Target and its customers are continuing to feel the repercussions of a massive data breach, where hackers gained access to data from some 40 million debit and credit cards of Target shoppers during the holiday season. The lesson for other businesses is clear: If the country’s third-largest retailer, with its resources and sophisticated systems, can have a data breach, any business can.
The Federal Communications Commission offers the following tips to help small businesses protect their networks and prevent security breaches.
- Train employees in security principles.
Establish basic security practices and policies for employees, such as requiring strong passwords, and establish appropriate Internet use guidelines that detail penalties for violating company cyber security policies. Establish rules of behavior describing how to handle and protect customer information and other vital data.
- Protect information, computers and networks from cyber attacks.
Keep clean machines: having the latest security software, web browser and operating system are the best defenses against viruses, malware and other online threats. Set antivirus software to run a scan after each update. Install other key software updates as soon as they are available.
- Provide firewall security for your Internet connection.
A firewall is a set of related programs that prevent outsiders from accessing data on a private network. Make sure the operating system’s firewall is enabled or install free firewall software available online. If employees work from home, ensure that their home system(s) are protected by a firewall.
- Create a mobile device action plan.
Mobile devices can create significant security and management challenges, especially if they hold confidential information or can access the corporate network. Require users to password-protect their devices, encrypt their data and install security apps to prevent criminals from stealing information while the phone is on public networks. Be sure to set reporting procedures for lost or stolen equipment.
- Make backup copies of important business data and information.
Regularly backup the data on all computers. Critical data includes word processing documents, electronic spreadsheets, databases, financial files, human resources files and accounts receivable/payable files. Backup data automatically if possible, or at least weekly and store the copies either offsite or in the cloud.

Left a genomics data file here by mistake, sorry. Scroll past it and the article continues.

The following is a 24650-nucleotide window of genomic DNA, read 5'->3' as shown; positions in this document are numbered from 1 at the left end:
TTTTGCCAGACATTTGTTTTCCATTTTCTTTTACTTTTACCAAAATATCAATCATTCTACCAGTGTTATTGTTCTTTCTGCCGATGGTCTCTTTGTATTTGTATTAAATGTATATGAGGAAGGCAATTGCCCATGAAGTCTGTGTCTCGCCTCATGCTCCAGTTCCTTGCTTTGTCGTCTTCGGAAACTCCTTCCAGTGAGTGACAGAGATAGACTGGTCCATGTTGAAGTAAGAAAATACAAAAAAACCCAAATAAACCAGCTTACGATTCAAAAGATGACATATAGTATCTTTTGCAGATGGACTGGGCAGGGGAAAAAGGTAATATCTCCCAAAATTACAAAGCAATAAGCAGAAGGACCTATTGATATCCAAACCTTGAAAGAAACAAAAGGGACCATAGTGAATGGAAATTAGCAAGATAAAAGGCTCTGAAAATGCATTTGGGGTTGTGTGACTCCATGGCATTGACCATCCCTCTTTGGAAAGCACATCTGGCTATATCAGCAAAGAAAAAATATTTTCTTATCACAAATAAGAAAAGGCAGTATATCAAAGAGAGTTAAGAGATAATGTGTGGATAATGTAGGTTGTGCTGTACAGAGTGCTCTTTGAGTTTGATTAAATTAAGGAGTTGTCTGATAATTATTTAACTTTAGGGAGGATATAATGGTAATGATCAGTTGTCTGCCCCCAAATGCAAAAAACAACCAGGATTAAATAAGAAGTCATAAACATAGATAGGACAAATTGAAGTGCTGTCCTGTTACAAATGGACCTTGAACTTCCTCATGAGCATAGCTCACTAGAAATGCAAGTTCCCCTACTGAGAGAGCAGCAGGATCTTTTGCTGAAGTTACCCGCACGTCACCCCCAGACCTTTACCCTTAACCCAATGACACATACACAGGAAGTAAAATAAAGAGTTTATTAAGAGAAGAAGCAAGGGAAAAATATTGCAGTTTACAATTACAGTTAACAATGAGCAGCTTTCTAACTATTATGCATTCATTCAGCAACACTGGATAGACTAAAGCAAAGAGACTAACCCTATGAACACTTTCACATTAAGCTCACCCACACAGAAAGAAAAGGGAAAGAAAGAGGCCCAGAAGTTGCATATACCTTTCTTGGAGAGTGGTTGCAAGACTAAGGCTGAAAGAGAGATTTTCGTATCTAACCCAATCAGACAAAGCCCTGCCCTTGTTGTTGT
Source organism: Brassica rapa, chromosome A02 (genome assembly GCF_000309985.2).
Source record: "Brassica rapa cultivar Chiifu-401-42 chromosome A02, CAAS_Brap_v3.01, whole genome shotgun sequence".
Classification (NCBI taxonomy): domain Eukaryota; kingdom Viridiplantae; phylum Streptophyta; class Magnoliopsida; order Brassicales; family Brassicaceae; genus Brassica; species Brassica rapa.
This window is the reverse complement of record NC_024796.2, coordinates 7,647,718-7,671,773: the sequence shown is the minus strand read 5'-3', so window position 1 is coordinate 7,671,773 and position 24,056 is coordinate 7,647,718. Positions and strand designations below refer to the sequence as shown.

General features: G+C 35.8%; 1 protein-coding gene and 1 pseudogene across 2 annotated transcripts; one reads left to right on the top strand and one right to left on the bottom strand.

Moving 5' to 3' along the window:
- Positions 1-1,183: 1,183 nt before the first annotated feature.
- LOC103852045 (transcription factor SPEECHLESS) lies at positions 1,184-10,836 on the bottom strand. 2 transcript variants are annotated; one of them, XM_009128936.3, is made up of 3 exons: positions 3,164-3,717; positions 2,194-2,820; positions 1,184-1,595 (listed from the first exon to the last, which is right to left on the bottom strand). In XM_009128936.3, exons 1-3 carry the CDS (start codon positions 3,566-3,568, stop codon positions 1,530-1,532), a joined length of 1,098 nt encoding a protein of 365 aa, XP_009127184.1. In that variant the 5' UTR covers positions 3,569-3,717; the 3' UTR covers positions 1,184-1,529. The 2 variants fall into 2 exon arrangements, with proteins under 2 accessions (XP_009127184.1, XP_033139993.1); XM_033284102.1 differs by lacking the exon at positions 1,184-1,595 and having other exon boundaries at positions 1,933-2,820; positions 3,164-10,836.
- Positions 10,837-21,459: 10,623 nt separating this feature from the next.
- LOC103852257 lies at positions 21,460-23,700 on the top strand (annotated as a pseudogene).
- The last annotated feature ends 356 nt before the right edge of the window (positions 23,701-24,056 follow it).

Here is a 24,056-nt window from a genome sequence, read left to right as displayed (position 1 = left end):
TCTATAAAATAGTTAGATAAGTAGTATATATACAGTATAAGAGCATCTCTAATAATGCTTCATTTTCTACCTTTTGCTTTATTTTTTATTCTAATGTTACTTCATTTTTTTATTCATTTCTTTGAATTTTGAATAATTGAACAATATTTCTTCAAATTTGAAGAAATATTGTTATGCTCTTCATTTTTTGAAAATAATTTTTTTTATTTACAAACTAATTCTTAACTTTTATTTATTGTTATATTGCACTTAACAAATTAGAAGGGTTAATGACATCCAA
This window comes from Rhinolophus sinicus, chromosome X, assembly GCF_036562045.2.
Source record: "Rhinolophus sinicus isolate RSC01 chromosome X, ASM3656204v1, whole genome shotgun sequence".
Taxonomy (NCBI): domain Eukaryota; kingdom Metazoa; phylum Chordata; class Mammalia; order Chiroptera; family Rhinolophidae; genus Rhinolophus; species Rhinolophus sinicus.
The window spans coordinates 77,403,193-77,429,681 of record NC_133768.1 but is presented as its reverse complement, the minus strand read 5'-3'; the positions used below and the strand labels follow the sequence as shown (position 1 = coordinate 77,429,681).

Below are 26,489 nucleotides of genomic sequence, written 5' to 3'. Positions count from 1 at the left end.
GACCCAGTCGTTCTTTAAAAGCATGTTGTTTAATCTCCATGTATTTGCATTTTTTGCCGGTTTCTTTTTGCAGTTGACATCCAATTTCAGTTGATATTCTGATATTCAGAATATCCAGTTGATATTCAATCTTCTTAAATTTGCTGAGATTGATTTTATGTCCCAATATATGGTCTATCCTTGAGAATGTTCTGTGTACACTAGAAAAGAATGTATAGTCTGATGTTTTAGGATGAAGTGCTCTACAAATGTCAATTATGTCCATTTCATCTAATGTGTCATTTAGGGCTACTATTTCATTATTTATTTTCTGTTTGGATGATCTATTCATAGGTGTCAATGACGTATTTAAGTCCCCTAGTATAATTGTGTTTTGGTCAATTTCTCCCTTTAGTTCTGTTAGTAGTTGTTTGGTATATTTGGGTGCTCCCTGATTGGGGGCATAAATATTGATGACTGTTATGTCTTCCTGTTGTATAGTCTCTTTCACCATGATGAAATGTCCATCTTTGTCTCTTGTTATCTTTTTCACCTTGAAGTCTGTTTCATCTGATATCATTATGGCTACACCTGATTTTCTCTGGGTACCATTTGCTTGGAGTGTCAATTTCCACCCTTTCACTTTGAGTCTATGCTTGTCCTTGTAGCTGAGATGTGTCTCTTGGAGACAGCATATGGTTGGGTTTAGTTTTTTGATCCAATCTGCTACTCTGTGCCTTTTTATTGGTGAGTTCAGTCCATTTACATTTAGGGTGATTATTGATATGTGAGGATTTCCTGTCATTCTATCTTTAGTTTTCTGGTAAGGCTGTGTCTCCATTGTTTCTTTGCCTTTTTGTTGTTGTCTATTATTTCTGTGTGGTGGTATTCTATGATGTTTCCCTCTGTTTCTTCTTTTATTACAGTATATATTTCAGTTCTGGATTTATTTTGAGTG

- Control physical access to your computers and create user accounts for each employee.
Prevent access or use of business computers by unauthorized individuals. Laptops and tablets can be particularly easy targets for theft or can be lost, so lock them up when unattended. Make sure a separate user account is created for each employee and require strong passwords. Administrative privileges should only be given to trusted IT staff and key personnel.
- Secure your Wi-Fi networks.
If you have a Wi-Fi network for your workplace, make sure it is secure, encrypted and hidden. To hide your Wi-Fi network, set up your wireless access point or router so it does not broadcast the network name, known as the Service Set Identifier (SSID). Password-protect access to the router.
- Employ best practices on payment cards.
Work with banks or processors to ensure they use the most trusted and validated tools and anti-fraud services. You may also have additional security obligations pursuant to agreements with your bank or processor. Isolate payment systems from other, less secure programs and don’t use the same computer to process payments and surf the Internet.
- Limit employee access to data and information; limit authority to install software.
Do not provide any one employee with access to all data systems. Employees should only be given access to the specific data systems that they need for their jobs, and should not be able to install any software without permission.
- Have password protection and authentication procedures.
Require employees to use unique passwords and change passwords every three months. Consider implementing multi-factor authentication that requires additional information beyond a password to gain entry. Check with your vendors that handle sensitive data, especially financial institutions, to see if they offer multi-factor authentication for your account.
Standard business property and liability policies do not cover data losses. To ensure you have coverage when you want it, you need a specialized cyberinsurance policy. Look for a policy that provides coverage for both remediation and fines and penalties.
One of the most common reasons smaller businesses fail to buy cyber-insurance is that they think they are too small for hackers to bother. However, as larger companies do more to secure their technology systems (the Target incident notwithstanding), less-secure small businesses are becoming easier targets for cybercriminals. For more information on these nonstandard policies, please contact us.